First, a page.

As I have sought to implement project-based learning in my French classes, I have often set aside time to reflect on the units I have designed in order to modify them for various reasons. Sometimes, it has been to make the pathway of inquiry more accessible to the diverse range of my students’ abilities and skills. Often, it has been that my students have had great suggestions on how to alter the unit, making it more engaging and interesting for them — that is particularly rewarding, because it is tangible evidence that they are hooked! Other times, it is because I have discovered that what I thought was important, turned out to be not as much so for my students. I have wondered how can I ensure that my project plans are innovative enough to capture students’ attention in such a way as to make them the drivers of the PBL wagon, and not me.
In my mind, one of the most important benefits of PBL (and which won me over, as it were) is that students are actually engaged in their own learning of significant content as they acquire the skills they need to be successful in life. For many years, my biggest struggle as an educator has been to battle apathy! My own driving question has been this:
How can I, as a World Language teacher, engage ALL my students in meaningful work that demonstrates all of the following:
- inguistic proficiency in three modes, oral and written: interpretive, interpersonal, presentational
- cross cultural sensitivity and appreciation of the diversity of humanity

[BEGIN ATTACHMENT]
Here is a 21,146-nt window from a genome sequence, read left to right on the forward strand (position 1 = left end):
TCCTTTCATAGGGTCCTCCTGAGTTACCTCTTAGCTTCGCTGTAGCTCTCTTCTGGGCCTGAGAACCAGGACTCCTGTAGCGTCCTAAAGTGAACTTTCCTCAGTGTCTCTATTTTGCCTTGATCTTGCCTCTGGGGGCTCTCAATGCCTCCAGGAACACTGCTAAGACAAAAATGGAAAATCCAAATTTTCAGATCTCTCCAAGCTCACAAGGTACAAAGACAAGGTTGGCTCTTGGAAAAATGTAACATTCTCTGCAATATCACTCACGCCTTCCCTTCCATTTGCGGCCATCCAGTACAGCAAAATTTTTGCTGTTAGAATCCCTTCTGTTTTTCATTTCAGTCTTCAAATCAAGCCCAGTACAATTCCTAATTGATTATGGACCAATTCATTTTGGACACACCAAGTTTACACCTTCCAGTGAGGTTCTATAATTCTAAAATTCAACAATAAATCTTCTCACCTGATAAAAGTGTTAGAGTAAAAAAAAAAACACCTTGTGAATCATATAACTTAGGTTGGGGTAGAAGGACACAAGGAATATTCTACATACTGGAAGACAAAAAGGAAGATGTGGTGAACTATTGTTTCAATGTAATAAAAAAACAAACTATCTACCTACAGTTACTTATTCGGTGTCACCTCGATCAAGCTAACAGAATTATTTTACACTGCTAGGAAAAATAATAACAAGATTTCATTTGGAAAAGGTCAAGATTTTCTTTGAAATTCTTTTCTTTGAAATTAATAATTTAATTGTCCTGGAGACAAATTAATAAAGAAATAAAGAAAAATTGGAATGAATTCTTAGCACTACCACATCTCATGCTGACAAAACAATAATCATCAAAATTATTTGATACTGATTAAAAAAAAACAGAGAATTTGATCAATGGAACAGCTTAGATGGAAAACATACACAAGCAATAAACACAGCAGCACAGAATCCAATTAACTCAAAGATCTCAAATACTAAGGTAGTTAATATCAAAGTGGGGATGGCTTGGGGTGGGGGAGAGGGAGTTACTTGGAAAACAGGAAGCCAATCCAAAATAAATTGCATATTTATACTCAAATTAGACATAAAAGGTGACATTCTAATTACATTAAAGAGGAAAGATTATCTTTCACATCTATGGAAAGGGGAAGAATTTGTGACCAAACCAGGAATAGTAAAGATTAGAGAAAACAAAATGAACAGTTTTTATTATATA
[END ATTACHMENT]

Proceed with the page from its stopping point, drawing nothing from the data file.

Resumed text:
- global and digital citizenship
- their own real-world learning journey
Tall order? Probably, But I suspect many teachers have high expectations of themselves to deliver quality learning opportunities to their students.
My next step is to review all my pbl-aligned units to see how well they line up with my DQ (i.e., driving question). I wonder how I am doing in my own inquiry? I also wonder how I can be more innovative than I have been so my students can also be more innovative? For example, in world languages, we always have one or more units connected to food and culture - how can one separate those?! ≪C’est impossible!≫ However, I don’t want to settle for a simple food project. How can I make that unit more meaningful and significant?
I decided that we should to a project on world hunger and food distribution, a topic of inquiry which is very meaningful in the Francophone world, since three of every five native speakers of French live in Sub-Saharan Africa, where hunger is a real life or death issue. The question is why is that so, and how can we, as globally aware individuals in North America, help to solve this problem? How can we make a difference? How will it change us as well? How can we contribute to healthier living, for ourselves and for others?
My aim is to be much more innovative so my students can also be innovative, as they seek to engage in important work. I am excited to see how we can achieve that goal!
This piece was originally submitted to our community forums by a reader. Due to audience interest, we’ve preserved it. The opinions expressed here are the writer’s own.